Galerie Marcilhac - Paris

April 1st 2016 to May 14th 2016


Formed to the requirements of modern art and most specifically to those of the nascent cubist School, the sculpted work of Chana Orloff fully contributes to the art of the twentieth century.

Born in Ukraine, in the small village of Tsare-Constantinovska, in July 12, 1888, Chana Orloff arrived in Paris in August 1910. It wants to continue her training as a seamstress and enrolled in the evening classes of the “Little School” located at 10bis rue de Seine. Noticed by her art teacher, Mr. Bruneau, and advised by Paul Vitry, curator at the Louvre who introduced her to the art history, she practices modeling and was noted for the excellence of her work. In 1912, a certificate of completion of education allows her to obtain a grant to devote herself exclusively to her art studies by presenting the entrance examination to the School of Decorative Arts where she received second. Meanwhile she studied specifically sculpture attending Vassilieff Academy. Created by the Russian-born painter and sculptor woman, Marie Vassilieff, student of Henri Matisse, this workshop is free available to artists who may receive accommodation and food, everyone can work there according to his temperament and pace. Rendez-vous of the parisian artistic and literary vanguard, it is in the excitement of this artistic environment that Chana Orloff became friends with young artists such as Modigliani, Picasso, Fujita or Diego Rivera and young poets like Apollinaire, Cocteau and Max Jacob.

Executing her first sculptures, Chana Orloff participates in Paris at the Salon d’Automne of 1913. Her shipment consists of two wooden busts. She is developing what will be her first feature : treatment of smooth flat tints surfaces, absence of realistic ornamentations, elongated deformations volumes. Positioned in full of humor anecdotal attitudes, if not mischievous, her portraits contrast with the academic stiffness conducive to those of that time. They suggest more than they show the model in a stylized front attitude which makes them perfectly identifiable, Chana Orloff had the idear to emphasize a trait heavy eyelids, a mouth with a voluptuous cutting or a crane with a characteristic roundness. At the Salon des Indépendants of 1922, her portraits of Parisian personalities of the fashion world, the press and the arts, are celebrated by critics. Never being cruel, Chana Orloff amplifies volumes, overly emphasizes a particular feature or defect, likes to point out such a dress style refinement.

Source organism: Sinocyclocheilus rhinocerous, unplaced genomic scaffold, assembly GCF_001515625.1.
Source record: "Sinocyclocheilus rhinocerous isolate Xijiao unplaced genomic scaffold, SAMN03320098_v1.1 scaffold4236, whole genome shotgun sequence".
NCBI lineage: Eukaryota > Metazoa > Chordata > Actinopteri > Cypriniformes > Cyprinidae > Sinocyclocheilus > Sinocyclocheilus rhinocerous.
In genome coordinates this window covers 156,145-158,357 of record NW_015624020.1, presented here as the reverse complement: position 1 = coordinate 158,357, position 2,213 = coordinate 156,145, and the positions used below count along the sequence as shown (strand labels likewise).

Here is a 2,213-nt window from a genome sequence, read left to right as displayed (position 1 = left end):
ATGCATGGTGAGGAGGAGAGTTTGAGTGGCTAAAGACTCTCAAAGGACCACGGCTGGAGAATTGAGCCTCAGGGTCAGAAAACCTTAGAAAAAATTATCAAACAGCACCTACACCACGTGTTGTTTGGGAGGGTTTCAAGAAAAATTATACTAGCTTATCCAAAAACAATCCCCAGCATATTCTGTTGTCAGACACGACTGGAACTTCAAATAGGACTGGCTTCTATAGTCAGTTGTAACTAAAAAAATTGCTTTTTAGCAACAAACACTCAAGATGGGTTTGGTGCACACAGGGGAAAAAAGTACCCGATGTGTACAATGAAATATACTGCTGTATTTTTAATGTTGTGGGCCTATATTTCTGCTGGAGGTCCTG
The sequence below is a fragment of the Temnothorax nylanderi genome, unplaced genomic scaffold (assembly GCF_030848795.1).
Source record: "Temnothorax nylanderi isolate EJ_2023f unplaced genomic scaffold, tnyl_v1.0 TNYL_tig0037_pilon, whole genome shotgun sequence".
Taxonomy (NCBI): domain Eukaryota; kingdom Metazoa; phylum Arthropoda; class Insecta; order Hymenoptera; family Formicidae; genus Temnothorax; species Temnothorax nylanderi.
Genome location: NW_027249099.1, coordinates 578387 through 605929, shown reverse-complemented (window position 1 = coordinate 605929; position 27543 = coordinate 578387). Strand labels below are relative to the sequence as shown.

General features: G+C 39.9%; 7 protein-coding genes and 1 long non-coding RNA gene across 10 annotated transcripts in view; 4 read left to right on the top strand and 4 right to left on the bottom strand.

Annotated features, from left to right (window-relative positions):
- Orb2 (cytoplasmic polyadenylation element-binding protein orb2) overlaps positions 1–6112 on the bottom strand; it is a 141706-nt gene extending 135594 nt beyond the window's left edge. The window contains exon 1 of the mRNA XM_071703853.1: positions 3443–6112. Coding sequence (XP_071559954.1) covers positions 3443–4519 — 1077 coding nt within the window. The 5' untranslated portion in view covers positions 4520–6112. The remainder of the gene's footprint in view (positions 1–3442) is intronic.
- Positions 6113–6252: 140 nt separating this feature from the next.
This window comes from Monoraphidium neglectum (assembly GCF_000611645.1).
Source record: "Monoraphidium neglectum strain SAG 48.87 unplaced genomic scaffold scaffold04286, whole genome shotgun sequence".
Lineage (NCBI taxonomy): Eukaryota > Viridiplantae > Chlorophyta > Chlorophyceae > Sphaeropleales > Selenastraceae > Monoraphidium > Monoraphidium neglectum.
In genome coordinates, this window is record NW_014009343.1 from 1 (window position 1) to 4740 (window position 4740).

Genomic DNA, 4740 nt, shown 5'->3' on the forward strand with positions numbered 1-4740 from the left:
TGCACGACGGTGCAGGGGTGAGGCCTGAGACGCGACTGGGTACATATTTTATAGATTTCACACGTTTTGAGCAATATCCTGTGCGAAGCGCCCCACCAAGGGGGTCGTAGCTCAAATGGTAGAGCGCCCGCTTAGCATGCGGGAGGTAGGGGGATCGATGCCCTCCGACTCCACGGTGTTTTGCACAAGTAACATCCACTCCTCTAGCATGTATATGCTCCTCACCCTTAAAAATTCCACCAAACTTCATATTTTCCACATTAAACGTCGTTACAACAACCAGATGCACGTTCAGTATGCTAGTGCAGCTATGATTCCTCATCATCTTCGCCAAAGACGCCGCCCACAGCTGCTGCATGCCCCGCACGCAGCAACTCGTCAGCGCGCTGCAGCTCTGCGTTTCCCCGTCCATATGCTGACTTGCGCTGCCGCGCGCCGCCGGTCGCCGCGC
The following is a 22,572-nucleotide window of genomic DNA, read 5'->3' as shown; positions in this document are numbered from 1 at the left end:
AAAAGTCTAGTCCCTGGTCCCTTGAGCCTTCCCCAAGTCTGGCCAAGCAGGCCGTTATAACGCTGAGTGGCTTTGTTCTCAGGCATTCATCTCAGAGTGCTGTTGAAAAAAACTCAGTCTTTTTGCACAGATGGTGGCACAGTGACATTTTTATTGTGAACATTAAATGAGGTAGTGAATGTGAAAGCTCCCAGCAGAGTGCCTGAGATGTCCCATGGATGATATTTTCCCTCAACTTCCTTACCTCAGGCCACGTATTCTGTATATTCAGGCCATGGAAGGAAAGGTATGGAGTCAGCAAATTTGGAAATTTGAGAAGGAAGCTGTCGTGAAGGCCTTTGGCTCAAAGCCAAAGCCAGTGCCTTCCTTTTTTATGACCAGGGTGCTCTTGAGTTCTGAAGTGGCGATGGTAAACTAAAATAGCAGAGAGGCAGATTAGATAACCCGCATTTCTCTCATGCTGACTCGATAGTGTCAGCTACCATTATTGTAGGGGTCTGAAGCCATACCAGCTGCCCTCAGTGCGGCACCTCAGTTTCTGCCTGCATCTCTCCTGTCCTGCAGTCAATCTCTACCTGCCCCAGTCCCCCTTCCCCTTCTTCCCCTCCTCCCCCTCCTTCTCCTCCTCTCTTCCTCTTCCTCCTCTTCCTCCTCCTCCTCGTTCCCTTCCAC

In a surprising truth and revealing the deep personality of their model they are all perfectly identifiable and fall of great sensitivity, their deformation based on a mocking veracity full of finesse. The portrait of the art editor “Lucien Vogel” (1921) with its heavy-lidded eyes and its har strand as well as the designer “Georges Lepape” (1924) with his chubby face and his tie-scarf are one and the other indicative of this comic approach full of malice which beyond the figurative anecdote reflects a spirituality wit an highly significant psychological content. Here the simplistic appeal to a kind of formal archaism appears as the need to find the deeper meaning of the image in the tradition.

From the beginning, her work is considered by art critics. They emphasize the peaceful ordering of volumes, flowing lines and harmonious of plans that emerges, obtained without sacrificing the splitting of the masses and plans as practiced by her friends painters of the Cubist school. Some of the most significant works of this period are offered in this exhibition such "Lady pregnant" (1916), "Lady with a Fan" (1920), "Ida Chagall" (1923), "Grande bather squatting "(1925) or" Athlete - Bather "(1927). This innovative first stylized figurative way that Chana Orloff develops almost to the late twenties, it is only a stage in her research for a visual vocabulary more personal. Thus, the beginning of the next decade is characterized by setting of a static representation freezing the movement and solidifying the masses.

If the sculpture of "Laurent Monnier" (1926), foreshadowed this evolution, "Nude" (1933) and "Torso" (1934) are the obvious result through their instantaneous static which is significant of a re transposed figuration.

It is through the same approach that Chana Orloff addresses the animal world whose the figurative volumetric treatment reflects the profound nature of each represented subject : warrior is the "Bird" (1924) , the vain "Turkey" ( 1925), the affectionate "Basset"(1927 ) , concerned the "Fish" (1927) . The graphic transcription of their volumes and the simplifying of their line plots of their plans to the undeniable plastic qualities make them obvious.

Strongly influenced by the atrocities of war, getting back to work, her style is hardened and her approach seeks more militant. It results works like "The Return"(1945) , "War and Peace" ( 1951) or "Chimera and Lion" (1952) which marked her last researches on a realistic figuration, re transposed with a edifying scope that characterize the end of her work when she died in 1968 in Tel Aviv during the preparation of a retrospective exhibition dedicated to her by the Modern Art Museum of the city.